Expert Music Career Advice For DIY Musicians

How to Book Gigs in Boston, According to a Bowery Boston Talent Buyer

sinclair_boston_booking_help_tips_gigs_bands_musicians_artists_independent_diyA crowd at the Sinclar, one of several Boston venues that works with Bowery Boston. (Image via sinclaircambridge.com)

If you're trying to land a gig in Boston, it's likely you'll be sending an inquiry to a Bowery Boston venue. The New York-based booking agency works with a motley slew of area staples: the 775-person capacity Royale, the 240-cap Great Scott, T.T. the Bear's Place, and the Middle East, which boasts three rooms of varying sizes, among several others.

Josh Bhatti is a talent buyer for Bowery Boston, and he's provided some insight that could help boost the success of your inquiries. Check out his tips and other helpful specifics below. Good luck!

How is a band's "level" defined? What kind of qualifications are you really looking for when deciding whether a band, either local or touring, will work for you?

​There are a number of factors that go into this, and it's a mix of past performance [and] where they are in their cycle of releasing new music, but quite honestly, there really is no perfect science to it. Sometimes a band's trajectory is above or below where we all think it's going. Luckily for us, we have so many talented people booking all of our venues (not just in Boston, but in the other cities we have venues), and we are constantly in touch and talking and sharing information. There is really no set criteria for what we look for in booking. We hope to be fans of the music, think that they can do the business to fill the venue enough, and hopefully the band is great to work with, too.

For artists and bands who aren't yet ready to work with a Bowery Boston venue, can you recommend ways to advance to that level? ​

We start working with bands very early in their careers, and it's something we love doing. Great Scott, our smallest room, is just over 200 capacity, so even if headlining that room is big, there are usually support options where if you can get 20 to 30 people out to see you play, it makes a difference. I think for a band, playing the right shows at the right venues, not playing too much but playing enough to build up a following, is good. You have to be persistent and willing to work for it, and above all, write great songs regardless of what genre you are in.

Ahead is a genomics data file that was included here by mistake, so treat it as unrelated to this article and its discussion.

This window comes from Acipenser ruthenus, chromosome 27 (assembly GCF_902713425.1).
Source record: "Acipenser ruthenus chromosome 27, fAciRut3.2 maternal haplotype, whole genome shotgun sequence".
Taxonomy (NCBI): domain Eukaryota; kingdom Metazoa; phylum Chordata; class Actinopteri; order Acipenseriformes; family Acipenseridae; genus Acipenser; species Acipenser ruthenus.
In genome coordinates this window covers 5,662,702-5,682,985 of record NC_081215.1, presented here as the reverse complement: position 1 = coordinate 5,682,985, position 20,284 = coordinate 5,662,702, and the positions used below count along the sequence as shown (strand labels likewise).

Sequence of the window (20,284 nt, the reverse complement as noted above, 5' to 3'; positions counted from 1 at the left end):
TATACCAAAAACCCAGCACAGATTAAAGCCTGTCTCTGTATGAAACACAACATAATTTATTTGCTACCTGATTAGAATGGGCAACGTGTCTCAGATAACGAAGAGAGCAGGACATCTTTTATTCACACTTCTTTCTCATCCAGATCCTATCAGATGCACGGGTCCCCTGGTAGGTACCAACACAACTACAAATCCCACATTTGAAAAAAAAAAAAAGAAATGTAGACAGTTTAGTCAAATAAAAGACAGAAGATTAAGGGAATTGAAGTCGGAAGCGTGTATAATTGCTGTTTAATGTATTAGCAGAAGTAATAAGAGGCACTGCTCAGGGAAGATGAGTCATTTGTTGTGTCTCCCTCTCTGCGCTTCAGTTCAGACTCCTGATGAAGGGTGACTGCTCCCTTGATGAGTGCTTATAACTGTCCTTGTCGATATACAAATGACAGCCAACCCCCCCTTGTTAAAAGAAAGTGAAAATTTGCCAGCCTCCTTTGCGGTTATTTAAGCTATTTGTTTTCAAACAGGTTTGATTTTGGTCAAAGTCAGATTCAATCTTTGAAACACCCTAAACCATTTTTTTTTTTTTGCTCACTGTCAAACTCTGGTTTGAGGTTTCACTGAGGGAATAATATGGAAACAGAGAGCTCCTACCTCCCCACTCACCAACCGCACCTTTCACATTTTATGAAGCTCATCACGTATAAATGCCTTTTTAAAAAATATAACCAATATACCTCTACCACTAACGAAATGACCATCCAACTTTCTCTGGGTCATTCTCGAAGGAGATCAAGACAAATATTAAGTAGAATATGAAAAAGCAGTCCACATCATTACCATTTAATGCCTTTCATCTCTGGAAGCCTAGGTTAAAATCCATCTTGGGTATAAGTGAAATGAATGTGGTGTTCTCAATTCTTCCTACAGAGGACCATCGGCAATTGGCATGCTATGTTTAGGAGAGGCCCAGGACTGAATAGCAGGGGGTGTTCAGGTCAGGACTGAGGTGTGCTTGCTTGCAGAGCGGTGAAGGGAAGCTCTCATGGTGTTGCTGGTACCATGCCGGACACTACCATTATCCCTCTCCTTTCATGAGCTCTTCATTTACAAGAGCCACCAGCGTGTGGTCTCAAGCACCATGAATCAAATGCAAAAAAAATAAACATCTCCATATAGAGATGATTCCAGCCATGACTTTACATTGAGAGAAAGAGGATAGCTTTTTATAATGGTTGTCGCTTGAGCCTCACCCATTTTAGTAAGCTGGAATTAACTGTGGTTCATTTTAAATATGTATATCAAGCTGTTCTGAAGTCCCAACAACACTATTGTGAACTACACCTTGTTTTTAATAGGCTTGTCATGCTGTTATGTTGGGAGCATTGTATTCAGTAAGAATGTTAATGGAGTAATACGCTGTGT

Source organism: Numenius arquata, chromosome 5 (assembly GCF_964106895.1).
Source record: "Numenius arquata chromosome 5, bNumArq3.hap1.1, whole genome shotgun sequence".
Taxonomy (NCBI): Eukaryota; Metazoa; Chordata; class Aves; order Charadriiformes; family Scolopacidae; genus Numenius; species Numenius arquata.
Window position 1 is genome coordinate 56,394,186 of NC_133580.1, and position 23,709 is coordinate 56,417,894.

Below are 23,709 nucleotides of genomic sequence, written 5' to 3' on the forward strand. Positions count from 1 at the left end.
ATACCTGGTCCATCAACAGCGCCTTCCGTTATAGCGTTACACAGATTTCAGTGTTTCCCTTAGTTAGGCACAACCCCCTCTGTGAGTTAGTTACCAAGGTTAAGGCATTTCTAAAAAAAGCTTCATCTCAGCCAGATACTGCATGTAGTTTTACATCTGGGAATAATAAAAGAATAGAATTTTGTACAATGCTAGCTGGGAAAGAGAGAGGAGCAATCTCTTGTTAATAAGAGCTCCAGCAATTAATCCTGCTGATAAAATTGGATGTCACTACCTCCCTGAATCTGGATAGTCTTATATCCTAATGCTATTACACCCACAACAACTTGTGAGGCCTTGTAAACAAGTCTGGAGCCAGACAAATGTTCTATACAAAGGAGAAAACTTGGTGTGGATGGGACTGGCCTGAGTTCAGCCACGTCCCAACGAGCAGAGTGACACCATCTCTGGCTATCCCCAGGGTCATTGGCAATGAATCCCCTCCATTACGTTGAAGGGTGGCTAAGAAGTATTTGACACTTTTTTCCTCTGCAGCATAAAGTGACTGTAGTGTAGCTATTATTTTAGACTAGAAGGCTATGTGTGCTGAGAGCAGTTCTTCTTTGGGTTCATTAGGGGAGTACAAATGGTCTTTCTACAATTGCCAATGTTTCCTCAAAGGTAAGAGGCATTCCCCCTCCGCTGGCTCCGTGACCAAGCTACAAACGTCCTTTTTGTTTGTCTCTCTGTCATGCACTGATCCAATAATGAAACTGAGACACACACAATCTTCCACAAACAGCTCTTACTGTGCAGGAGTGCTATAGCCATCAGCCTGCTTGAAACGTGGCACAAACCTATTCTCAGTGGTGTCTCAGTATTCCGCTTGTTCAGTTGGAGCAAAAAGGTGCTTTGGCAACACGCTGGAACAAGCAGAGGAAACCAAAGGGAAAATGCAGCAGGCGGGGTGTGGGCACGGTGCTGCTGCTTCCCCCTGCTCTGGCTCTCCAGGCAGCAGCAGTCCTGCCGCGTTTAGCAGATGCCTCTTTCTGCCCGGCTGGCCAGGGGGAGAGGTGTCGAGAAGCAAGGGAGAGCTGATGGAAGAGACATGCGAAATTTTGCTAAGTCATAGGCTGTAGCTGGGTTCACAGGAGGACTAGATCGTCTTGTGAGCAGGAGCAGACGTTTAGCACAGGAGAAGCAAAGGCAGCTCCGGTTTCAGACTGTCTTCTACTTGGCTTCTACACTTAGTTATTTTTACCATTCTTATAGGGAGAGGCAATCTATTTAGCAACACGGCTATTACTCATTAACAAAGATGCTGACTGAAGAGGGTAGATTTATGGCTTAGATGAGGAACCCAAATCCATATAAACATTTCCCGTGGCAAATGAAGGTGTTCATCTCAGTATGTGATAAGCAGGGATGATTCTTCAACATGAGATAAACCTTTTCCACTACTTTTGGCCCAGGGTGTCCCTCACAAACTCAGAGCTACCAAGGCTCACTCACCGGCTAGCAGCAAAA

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What about those coveted opening slots for touring, headlining acts? A lot of tours come as packages, but every once in a while there's an opportunity, right?

It's tough, and it's probably the number one thing a band reaches out on. I think the best thing a band can do is play as many shows with us [as possible] and show that you'll work at it and your chance will come. Sometimes bands will reach out to support a touring act at the Sinclair, but then pass on the opportunity to open up for a touring band at Great Scott because it may not be a high-profile gig. You need to take the good with the bad, and sometimes that lower profile gig may pay more dividends in the long run. That said, yes, usually touring bands put together the support bands themselves, but the opportunities for bands in town to open up for them do pop up.

Are there any absolute deal-breakers that bands sending booking inquiries to Boston venues should know about?

Send recorded music, but please send a link, not actual files. Luckily with SoundCloudBandcamp, and most bands having their music on Spotify now, we aren't getting as many files emailed to us. I think the best thing to do is keep the email concise. We don't need your whole resume – a few key points, a link to music, and anything else we should know, and that's perfect for us.

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Do you have any other advice for bands looking to land a Bowery Boston show?

Stay in touch, jump on shows when they come about, work at it, write good songs, and you'll get booked!

 

Click here to start booking gigs in Boston, or find out how to book shows in other major markets:

 

Jhoni Jackson is an Atlanta-bred music journalist currently based in San Juan, Puerto Rico, where she juggles owning a venue called Club 77, freelance writing and, of course, going to the beach as often as possible.

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